Every machine on a network has a unique identifier. Most computers and networks use the TCP/IP protocol as the standard for communicating on a network, which uses an IP address to identify a computer. An Internet Protocol address, or an IP address, is a numerical label assigned to each device connected to a computer network that uses the Internet Protocol for communication.
There are two standards for IP addresses. IP Version 4 (IPv4) and IP Version 6 (IPv6). IPv4 uses 32 binary bits to create a single unique address on the network. An IPv4 address is expressed by four numbers separated by decimals. IPv6 uses 128 binary bits to create a single unique address that is expressed by eight groups of hexadecimal numbers separated by colons. All computers with IP addresses have an IPv4 address and many are starting to incorporate the newer IPv6 addresses.
There are about 4.294 billion IP addresses the IPv4 protocol, 600 million of which are reserved and cannot be used for public routing. The Internet Assigned Numbers Authority (IANA) allocates the rest of the IP addresses to countries. Allocation does not necessarily correlate with population numbers.
Of the over 4 billion IP addresses, 1,541,605,760 are allocated to the United States, the highest number of any country. This comes out to about 4,911 IP addresses per 1,000 people. These comprise about 35.9% of the total number of IP addresses.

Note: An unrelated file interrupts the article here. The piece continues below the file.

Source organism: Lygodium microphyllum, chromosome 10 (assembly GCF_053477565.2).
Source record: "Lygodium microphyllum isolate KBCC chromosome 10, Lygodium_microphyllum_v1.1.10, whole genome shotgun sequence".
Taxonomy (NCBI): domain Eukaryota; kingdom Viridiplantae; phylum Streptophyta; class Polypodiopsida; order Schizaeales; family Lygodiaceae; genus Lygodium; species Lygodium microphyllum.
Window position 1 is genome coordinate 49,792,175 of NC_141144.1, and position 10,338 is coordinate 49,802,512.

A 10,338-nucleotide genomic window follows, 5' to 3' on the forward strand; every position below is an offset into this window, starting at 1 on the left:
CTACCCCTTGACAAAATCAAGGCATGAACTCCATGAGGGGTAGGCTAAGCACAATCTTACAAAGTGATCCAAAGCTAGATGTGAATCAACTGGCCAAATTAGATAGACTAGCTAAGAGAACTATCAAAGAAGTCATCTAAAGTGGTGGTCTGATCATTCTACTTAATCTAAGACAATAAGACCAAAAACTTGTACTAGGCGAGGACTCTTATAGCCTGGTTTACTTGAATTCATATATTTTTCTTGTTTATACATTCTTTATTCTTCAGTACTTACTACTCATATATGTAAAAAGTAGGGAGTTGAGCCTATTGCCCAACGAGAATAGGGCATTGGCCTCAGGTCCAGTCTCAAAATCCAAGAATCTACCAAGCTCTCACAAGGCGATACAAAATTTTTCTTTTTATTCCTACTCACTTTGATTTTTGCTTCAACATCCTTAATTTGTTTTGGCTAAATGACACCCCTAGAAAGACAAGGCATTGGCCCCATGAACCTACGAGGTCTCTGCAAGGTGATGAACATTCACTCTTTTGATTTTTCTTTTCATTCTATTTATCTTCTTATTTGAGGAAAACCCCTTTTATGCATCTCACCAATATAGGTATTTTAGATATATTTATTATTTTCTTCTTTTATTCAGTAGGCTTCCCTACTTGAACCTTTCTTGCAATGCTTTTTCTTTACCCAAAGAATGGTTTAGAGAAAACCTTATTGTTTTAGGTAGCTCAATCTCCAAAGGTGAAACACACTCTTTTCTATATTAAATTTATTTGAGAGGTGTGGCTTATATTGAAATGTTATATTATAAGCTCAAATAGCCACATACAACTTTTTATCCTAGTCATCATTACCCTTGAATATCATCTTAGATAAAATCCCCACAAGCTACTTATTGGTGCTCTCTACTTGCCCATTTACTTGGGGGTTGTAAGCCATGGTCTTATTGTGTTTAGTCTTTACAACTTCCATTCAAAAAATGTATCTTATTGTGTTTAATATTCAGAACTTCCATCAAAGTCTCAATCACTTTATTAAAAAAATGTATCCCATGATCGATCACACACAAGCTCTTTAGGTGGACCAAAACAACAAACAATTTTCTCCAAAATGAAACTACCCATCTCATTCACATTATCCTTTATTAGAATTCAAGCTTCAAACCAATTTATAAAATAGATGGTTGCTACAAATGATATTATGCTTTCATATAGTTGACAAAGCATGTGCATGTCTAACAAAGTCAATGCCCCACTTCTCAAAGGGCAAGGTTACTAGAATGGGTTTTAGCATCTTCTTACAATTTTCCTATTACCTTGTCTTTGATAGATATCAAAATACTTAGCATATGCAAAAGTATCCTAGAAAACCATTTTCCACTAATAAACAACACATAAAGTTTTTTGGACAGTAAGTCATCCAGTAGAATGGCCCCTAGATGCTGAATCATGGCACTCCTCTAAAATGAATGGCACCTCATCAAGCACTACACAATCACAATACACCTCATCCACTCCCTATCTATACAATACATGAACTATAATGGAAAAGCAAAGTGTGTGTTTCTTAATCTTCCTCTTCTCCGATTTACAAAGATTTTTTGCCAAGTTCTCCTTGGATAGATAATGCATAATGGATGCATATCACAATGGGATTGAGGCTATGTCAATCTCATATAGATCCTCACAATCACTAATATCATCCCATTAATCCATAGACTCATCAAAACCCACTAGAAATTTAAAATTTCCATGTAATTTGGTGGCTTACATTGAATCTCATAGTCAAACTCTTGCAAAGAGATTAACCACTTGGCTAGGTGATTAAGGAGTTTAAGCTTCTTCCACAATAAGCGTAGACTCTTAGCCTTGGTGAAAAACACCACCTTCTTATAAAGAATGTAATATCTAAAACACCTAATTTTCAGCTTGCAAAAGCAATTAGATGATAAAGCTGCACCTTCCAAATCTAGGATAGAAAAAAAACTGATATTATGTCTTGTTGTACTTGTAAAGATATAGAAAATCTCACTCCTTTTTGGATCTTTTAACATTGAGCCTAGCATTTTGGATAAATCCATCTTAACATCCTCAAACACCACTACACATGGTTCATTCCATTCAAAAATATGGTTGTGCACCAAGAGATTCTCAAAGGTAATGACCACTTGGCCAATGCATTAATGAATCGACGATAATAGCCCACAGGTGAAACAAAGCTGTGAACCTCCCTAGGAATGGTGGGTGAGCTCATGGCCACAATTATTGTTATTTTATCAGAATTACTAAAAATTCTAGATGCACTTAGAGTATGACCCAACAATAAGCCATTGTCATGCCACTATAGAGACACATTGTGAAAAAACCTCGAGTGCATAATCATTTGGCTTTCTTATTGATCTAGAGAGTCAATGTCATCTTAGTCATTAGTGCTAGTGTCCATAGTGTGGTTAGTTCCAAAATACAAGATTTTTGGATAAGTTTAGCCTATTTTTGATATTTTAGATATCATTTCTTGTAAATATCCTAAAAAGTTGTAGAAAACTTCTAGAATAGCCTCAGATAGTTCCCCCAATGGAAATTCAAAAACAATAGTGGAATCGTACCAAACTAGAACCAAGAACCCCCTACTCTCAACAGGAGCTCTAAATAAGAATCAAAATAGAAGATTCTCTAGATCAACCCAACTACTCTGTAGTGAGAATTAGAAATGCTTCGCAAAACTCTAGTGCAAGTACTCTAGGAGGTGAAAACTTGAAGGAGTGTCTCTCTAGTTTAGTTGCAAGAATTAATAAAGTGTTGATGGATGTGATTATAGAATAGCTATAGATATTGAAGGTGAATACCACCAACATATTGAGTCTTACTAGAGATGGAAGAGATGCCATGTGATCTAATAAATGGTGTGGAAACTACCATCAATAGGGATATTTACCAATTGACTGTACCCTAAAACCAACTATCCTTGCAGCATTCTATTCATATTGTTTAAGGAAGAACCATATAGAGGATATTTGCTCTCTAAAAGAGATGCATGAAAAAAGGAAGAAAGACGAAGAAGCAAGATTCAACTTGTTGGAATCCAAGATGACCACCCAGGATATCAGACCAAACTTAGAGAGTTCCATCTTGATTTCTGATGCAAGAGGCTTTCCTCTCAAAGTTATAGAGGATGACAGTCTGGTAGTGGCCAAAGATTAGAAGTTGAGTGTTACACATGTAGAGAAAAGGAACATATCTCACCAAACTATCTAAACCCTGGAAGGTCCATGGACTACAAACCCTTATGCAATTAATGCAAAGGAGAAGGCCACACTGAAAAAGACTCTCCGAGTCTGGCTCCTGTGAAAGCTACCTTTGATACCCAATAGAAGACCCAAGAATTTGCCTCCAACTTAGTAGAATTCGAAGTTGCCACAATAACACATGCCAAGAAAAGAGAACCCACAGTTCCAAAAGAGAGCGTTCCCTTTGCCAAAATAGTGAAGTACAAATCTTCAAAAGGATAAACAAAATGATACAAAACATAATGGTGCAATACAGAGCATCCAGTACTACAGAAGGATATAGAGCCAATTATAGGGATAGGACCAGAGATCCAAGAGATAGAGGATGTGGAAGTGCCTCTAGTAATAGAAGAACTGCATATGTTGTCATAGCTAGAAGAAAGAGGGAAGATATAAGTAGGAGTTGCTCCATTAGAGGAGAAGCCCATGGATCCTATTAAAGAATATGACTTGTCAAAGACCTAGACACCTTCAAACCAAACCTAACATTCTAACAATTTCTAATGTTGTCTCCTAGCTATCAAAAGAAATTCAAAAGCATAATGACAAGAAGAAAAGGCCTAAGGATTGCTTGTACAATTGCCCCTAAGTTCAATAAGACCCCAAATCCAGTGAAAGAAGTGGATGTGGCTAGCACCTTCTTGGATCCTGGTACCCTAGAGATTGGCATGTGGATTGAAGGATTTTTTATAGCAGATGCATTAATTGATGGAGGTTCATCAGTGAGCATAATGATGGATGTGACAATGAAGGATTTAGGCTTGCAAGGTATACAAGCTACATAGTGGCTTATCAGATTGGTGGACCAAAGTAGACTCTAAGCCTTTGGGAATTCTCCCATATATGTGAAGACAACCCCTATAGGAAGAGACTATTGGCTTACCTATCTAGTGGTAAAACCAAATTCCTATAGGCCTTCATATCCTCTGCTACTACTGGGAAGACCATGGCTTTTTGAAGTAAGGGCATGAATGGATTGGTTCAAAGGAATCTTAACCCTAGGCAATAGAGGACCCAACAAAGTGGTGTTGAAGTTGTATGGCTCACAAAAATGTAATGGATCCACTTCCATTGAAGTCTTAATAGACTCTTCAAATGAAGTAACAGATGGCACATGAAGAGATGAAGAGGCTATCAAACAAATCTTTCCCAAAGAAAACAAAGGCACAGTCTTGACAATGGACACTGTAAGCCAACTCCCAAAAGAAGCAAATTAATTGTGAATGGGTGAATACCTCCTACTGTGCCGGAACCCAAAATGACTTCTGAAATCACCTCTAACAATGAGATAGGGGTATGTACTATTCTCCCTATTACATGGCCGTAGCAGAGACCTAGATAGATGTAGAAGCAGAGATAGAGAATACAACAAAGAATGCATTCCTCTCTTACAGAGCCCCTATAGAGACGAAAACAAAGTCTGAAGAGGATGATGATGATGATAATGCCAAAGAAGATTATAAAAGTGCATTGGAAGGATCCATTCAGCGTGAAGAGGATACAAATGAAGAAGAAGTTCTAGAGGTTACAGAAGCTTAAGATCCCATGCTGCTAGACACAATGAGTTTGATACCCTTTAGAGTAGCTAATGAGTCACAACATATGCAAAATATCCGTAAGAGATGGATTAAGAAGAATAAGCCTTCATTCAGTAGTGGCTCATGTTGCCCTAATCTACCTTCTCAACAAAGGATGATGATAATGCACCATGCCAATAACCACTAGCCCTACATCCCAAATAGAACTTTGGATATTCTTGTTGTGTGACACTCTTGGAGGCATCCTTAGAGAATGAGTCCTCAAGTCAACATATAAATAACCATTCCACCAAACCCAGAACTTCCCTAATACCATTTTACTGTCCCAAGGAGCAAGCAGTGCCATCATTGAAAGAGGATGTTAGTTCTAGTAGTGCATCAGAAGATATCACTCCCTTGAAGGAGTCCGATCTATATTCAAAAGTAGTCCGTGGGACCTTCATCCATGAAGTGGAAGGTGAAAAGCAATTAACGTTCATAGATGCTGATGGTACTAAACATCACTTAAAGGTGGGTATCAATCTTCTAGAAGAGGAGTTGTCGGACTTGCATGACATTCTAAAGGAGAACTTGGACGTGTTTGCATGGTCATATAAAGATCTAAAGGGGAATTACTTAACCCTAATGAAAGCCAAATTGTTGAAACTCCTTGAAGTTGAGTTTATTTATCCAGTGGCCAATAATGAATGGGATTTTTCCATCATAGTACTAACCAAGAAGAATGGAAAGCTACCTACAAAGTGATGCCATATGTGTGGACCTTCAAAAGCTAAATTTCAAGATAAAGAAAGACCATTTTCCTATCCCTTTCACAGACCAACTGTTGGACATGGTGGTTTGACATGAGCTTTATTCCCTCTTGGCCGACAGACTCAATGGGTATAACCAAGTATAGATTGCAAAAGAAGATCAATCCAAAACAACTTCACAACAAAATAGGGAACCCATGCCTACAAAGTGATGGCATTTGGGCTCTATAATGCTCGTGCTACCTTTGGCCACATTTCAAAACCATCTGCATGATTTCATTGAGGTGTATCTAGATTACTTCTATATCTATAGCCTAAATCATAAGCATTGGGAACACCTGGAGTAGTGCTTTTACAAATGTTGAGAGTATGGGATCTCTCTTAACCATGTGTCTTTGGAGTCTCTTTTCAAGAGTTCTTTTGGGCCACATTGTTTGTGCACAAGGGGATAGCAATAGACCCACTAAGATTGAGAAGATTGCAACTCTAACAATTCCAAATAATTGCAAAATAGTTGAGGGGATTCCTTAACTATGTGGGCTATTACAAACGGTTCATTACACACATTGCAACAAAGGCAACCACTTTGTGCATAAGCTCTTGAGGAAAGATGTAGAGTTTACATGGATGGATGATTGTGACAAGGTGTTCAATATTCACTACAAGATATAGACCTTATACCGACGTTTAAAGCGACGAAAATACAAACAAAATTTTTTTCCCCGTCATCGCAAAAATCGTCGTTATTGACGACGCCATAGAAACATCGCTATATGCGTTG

China has the second-highest number of IP addresses of 330,321,408, about 7.7% of the total number of IP addresses. China is followed by Japan with 202,183,168 and the United Kingdom with 123,500,144. Germany has the fifth-highest number of IP addresses with 118,132,104.
Vatican City, which has the smallest population of any sovereign state of fewer than 1,000 people, has 17,920 IP addresses. This equates to 21,435 IP addresses per 1,000 people.
Factored into the 4.294 million IP addresses are over 875 million bogons, which are bogus (or fake) IP addresses on a computer network. Bogons include IP packets with addresses that are not in any range allocated or delegated by the IANA. Most Internet service providers and firewalls filter out bogons as they have no use and are usually the result of accidental or malicious misconfiguration.
Below is the number of IP addresses in every country, as well as the number of IP addresses 1,000 people in the population and the percentage of total IP addresses each country possesses.